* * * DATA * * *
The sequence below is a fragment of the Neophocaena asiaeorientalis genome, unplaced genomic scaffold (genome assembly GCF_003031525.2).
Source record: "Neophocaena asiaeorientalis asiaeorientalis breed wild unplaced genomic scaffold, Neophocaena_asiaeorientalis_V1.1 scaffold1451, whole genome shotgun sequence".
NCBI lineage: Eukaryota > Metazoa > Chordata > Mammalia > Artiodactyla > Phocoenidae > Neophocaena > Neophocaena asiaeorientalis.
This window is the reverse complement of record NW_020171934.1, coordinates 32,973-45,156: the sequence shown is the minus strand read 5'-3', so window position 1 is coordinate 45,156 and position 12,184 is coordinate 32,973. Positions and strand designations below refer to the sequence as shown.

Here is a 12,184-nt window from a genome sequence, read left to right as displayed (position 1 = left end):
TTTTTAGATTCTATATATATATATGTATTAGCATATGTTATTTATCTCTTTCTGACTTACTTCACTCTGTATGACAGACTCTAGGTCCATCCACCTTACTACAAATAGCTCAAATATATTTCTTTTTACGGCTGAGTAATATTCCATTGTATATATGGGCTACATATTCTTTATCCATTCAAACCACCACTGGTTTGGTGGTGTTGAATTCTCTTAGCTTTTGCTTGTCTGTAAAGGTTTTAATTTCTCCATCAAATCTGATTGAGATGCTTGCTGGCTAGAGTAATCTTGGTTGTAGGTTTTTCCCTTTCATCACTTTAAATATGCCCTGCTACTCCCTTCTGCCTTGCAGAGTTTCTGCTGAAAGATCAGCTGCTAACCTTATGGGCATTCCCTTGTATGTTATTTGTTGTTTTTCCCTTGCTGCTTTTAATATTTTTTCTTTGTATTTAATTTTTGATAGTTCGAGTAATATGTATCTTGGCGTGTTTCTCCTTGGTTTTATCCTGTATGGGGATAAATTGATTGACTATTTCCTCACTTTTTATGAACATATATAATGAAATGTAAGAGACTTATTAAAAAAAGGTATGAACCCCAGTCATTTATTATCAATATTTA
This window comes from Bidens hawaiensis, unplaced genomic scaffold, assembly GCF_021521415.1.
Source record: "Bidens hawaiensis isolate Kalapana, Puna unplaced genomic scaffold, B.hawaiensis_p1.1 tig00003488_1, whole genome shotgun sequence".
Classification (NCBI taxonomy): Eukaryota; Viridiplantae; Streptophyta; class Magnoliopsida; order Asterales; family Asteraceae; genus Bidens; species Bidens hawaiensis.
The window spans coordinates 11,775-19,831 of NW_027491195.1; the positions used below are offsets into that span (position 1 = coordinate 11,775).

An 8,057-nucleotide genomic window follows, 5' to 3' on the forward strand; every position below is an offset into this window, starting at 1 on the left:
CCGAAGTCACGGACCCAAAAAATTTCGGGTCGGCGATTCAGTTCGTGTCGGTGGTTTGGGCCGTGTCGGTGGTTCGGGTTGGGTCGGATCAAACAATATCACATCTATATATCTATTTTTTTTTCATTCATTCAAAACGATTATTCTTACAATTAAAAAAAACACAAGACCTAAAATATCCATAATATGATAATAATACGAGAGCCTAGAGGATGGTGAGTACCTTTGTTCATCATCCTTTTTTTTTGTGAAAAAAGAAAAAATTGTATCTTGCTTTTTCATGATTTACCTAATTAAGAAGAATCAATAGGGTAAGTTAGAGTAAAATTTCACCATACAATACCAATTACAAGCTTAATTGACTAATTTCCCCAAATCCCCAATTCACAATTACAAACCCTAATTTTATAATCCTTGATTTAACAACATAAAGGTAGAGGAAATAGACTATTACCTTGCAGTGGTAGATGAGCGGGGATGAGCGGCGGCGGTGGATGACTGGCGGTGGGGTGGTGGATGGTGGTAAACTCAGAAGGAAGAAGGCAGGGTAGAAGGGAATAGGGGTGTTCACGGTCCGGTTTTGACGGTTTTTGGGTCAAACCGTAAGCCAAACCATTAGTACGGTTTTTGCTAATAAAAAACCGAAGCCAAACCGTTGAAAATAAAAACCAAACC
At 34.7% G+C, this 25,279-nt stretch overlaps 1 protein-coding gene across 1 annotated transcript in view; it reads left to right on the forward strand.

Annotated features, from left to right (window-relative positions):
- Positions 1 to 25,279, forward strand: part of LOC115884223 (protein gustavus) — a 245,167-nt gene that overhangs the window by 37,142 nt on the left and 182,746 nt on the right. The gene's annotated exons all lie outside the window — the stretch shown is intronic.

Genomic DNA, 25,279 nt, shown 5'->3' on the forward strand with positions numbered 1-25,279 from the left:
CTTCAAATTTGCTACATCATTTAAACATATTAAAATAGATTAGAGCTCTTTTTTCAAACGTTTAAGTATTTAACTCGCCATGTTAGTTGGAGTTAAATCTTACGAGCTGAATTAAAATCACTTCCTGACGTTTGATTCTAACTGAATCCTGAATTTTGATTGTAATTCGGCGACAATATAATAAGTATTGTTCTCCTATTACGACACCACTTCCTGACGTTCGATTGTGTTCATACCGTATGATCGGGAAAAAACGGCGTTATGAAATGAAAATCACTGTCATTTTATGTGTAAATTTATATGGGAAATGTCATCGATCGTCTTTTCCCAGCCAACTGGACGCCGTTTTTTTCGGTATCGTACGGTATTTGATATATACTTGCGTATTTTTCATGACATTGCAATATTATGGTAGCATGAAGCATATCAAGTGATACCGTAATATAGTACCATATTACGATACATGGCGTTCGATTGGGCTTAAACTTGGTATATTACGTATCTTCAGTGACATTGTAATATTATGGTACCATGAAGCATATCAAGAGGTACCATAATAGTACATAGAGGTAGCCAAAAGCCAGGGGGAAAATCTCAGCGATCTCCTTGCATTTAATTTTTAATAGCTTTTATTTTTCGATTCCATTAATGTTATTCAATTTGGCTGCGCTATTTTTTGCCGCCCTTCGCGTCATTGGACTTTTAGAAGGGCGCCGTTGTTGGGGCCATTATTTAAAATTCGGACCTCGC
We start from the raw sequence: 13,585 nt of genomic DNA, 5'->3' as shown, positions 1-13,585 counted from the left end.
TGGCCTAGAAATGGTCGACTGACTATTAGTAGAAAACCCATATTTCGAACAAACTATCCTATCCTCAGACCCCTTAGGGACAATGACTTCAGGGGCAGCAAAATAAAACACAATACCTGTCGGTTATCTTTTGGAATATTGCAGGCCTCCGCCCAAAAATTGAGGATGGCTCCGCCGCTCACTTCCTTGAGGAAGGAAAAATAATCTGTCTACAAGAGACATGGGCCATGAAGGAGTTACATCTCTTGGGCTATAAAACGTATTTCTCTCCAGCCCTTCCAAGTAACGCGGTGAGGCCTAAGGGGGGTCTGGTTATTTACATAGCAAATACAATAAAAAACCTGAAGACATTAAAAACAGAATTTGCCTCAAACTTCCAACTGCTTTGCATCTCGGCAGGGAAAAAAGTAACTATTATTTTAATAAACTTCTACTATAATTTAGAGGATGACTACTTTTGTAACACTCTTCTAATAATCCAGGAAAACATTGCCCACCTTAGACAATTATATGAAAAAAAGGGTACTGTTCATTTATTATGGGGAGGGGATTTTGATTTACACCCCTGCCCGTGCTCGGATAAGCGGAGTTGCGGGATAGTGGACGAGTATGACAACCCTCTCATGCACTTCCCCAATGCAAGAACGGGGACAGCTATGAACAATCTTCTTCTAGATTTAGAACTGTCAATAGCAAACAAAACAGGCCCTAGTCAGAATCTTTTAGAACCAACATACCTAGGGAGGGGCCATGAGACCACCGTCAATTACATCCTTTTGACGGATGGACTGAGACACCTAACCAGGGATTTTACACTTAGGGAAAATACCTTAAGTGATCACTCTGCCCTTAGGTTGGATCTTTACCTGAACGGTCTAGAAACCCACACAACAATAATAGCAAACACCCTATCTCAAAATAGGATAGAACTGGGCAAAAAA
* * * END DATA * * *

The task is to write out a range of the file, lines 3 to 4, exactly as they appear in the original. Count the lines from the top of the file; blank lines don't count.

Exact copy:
NCBI lineage: Eukaryota > Metazoa > Chordata > Mammalia > Artiodactyla > Phocoenidae > Neophocaena > Neophocaena asiaeorientalis.
This window is the reverse complement of record NW_020171934.1, coordinates 32,973-45,156: the sequence shown is the minus strand read 5'-3', so window position 1 is coordinate 45,156 and position 12,184 is coordinate 32,973. Positions and strand designations below refer to the sequence as shown.